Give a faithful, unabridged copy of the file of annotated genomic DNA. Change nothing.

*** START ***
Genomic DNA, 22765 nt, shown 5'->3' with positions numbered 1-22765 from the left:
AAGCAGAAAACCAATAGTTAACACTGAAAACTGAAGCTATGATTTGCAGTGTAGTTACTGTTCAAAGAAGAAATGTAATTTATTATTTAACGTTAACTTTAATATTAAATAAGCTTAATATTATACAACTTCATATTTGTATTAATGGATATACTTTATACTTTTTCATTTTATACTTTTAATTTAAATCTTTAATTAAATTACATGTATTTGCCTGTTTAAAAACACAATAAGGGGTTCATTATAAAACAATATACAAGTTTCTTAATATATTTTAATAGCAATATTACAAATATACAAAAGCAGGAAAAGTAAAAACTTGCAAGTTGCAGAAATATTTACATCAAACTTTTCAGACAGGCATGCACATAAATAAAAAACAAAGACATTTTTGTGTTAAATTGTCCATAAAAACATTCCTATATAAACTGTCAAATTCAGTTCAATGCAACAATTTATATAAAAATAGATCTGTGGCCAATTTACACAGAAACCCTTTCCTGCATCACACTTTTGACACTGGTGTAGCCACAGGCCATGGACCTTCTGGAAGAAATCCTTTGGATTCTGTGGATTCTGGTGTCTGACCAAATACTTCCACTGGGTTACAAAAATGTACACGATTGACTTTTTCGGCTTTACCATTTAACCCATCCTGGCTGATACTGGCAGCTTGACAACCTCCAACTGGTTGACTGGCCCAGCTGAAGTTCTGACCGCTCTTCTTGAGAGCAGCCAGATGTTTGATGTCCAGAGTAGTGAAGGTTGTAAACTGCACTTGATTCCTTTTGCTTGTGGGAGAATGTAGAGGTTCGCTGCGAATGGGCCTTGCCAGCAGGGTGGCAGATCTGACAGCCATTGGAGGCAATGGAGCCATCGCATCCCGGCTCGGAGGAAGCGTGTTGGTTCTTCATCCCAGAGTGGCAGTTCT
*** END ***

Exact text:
Genomic DNA, 22765 nt, shown 5'->3' with positions numbered 1-22765 from the left:
AAGCAGAAAACCAATAGTTAACACTGAAAACTGAAGCTATGATTTGCAGTGTAGTTACTGTTCAAAGAAGAAATGTAATTTATTATTTAACGTTAACTTTAATATTAAATAAGCTTAATATTATACAACTTCATATTTGTATTAATGGATATACTTTATACTTTTTCATTTTATACTTTTAATTTAAATCTTTAATTAAATTACATGTATTTGCCTGTTTAAAAACACAATAAGGGGTTCATTATAAAACAATATACAAGTTTCTTAATATATTTTAATAGCAATATTACAAATATACAAAAGCAGGAAAAGTAAAAACTTGCAAGTTGCAGAAATATTTACATCAAACTTTTCAGACAGGCATGCACATAAATAAAAAACAAAGACATTTTTGTGTTAAATTGTCCATAAAAACATTCCTATATAAACTGTCAAATTCAGTTCAATGCAACAATTTATATAAAAATAGATCTGTGGCCAATTTACACAGAAACCCTTTCCTGCATCACACTTTTGACACTGGTGTAGCCACAGGCCATGGACCTTCTGGAAGAAATCCTTTGGATTCTGTGGATTCTGGTGTCTGACCAAATACTTCCACTGGGTTACAAAAATGTACACGATTGACTTTTTCGGCTTTACCATTTAACCCATCCTGGCTGATACTGGCAGCTTGACAACCTCCAACTGGTTGACTGGCCCAGCTGAAGTTCTGACCGCTCTTCTTGAGAGCAGCCAGATGTTTGATGTCCAGAGTAGTGAAGGTTGTAAACTGCACTTGATTCCTTTTGCTTGTGGGAGAATGTAGAGGTTCGCTGCGAATGGGCCTTGCCAGCAGGGTGGCAGATCTGACAGCCATTGGAGGCAATGGAGCCATCGCATCCCGGCTCGGAGGAAGCGTGTTGGTTCTTCATCCCAGAGTGGCAGTTCT